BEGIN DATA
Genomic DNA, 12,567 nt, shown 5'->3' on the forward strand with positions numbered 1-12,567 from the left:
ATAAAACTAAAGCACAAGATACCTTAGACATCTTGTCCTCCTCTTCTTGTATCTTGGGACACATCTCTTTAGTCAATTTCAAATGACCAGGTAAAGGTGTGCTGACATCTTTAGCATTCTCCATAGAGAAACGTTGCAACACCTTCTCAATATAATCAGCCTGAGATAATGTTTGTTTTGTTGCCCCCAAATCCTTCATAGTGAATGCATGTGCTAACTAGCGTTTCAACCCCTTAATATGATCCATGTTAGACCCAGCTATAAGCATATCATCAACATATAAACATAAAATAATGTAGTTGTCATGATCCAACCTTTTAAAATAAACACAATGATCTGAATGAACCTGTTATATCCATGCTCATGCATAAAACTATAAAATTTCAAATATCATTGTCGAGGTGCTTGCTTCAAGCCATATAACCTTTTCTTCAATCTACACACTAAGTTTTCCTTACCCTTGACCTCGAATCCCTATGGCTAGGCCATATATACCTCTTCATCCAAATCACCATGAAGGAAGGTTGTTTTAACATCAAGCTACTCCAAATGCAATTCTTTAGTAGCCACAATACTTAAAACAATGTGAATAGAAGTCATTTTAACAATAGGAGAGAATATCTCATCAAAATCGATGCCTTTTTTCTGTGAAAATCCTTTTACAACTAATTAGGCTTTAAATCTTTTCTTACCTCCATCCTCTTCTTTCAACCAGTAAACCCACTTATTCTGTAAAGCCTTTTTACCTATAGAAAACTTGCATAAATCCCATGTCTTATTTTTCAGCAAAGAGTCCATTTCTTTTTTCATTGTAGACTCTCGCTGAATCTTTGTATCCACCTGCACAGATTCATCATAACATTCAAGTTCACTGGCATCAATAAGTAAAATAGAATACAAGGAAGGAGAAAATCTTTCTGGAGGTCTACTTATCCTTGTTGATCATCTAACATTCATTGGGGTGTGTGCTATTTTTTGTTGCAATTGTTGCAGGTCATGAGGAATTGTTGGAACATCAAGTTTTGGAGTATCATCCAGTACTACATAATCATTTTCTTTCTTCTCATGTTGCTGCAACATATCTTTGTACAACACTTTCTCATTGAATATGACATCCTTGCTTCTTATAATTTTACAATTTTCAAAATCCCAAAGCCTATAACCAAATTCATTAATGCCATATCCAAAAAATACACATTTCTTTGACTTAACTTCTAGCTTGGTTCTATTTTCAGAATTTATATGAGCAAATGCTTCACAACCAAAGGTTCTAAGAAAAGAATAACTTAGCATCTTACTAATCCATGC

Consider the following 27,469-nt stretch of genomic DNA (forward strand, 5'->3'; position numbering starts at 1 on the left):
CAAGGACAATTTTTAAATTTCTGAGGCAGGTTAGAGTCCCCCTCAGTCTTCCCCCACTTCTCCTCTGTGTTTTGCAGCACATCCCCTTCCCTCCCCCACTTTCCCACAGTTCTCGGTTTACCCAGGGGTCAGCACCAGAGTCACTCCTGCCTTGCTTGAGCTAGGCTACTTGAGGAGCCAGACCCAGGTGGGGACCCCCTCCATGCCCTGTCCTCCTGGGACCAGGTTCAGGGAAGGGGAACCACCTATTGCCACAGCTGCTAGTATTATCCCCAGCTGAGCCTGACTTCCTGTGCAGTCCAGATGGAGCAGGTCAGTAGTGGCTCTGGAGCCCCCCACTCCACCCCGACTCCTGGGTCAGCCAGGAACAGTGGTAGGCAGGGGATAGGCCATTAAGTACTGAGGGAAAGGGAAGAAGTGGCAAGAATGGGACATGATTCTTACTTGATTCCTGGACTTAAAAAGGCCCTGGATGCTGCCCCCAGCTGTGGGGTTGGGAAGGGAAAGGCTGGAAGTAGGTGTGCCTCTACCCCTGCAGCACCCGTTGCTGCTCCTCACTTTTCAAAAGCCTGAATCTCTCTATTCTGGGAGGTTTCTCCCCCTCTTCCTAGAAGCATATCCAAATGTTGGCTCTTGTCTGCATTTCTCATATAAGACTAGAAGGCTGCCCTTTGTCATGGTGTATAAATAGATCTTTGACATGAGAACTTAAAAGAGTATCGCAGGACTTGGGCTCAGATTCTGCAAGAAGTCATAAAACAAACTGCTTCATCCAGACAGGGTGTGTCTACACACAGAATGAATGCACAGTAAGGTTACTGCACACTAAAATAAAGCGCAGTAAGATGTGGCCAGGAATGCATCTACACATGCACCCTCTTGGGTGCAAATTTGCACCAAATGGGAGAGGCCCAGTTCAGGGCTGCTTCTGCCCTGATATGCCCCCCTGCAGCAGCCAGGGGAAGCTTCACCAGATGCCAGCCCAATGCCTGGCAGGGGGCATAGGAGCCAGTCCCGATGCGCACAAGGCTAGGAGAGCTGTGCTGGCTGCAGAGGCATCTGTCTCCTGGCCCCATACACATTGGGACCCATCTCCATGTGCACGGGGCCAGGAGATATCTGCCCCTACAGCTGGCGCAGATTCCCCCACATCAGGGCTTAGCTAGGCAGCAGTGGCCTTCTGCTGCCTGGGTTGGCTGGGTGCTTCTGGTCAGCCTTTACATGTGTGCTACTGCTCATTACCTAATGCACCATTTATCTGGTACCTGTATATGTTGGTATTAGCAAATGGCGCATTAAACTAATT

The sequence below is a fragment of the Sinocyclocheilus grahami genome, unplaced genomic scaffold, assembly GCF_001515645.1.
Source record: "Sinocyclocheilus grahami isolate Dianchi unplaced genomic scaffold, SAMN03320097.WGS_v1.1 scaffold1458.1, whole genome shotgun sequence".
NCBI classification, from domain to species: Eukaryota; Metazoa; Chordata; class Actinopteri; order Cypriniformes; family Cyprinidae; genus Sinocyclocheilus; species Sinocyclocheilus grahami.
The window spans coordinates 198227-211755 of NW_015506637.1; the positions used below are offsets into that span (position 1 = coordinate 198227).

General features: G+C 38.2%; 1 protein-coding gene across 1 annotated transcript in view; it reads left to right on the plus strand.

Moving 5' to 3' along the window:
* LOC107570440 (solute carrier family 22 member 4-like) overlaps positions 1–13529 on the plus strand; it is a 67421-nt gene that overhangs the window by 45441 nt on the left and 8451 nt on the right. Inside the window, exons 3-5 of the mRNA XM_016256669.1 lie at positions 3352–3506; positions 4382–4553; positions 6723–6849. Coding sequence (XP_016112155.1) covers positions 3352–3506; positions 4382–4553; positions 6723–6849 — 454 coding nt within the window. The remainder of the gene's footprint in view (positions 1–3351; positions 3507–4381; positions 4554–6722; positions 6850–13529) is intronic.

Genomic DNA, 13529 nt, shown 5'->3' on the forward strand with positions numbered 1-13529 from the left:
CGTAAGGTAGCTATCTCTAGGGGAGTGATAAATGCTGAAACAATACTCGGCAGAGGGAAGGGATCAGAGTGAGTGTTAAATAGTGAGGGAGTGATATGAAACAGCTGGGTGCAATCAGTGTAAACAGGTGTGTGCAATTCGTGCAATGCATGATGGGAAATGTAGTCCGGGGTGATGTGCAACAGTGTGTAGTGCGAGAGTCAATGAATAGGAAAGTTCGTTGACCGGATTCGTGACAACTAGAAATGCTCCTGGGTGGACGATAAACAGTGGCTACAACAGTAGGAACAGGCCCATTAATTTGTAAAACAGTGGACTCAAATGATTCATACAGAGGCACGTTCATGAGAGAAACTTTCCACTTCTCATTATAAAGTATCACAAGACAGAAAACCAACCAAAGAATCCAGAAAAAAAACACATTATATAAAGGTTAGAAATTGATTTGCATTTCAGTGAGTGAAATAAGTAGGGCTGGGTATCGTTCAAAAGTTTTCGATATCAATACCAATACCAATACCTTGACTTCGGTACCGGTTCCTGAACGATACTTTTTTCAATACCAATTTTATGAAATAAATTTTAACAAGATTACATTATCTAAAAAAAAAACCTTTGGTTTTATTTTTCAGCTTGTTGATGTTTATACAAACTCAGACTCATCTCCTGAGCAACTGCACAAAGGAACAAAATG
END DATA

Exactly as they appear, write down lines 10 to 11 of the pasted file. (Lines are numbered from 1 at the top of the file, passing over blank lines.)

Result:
Moving 5' to 3' along the window:
* LOC107570440 (solute carrier family 22 member 4-like) overlaps positions 1–13529 on the plus strand; it is a 67421-nt gene that overhangs the window by 45441 nt on the left and 8451 nt on the right. Inside the window, exons 3-5 of the mRNA XM_016256669.1 lie at positions 3352–3506; positions 4382–4553; positions 6723–6849. Coding sequence (XP_016112155.1) covers positions 3352–3506; positions 4382–4553; positions 6723–6849 — 454 coding nt within the window. The remainder of the gene's footprint in view (positions 1–3351; positions 3507–4381; positions 4554–6722; positions 6850–13529) is intronic.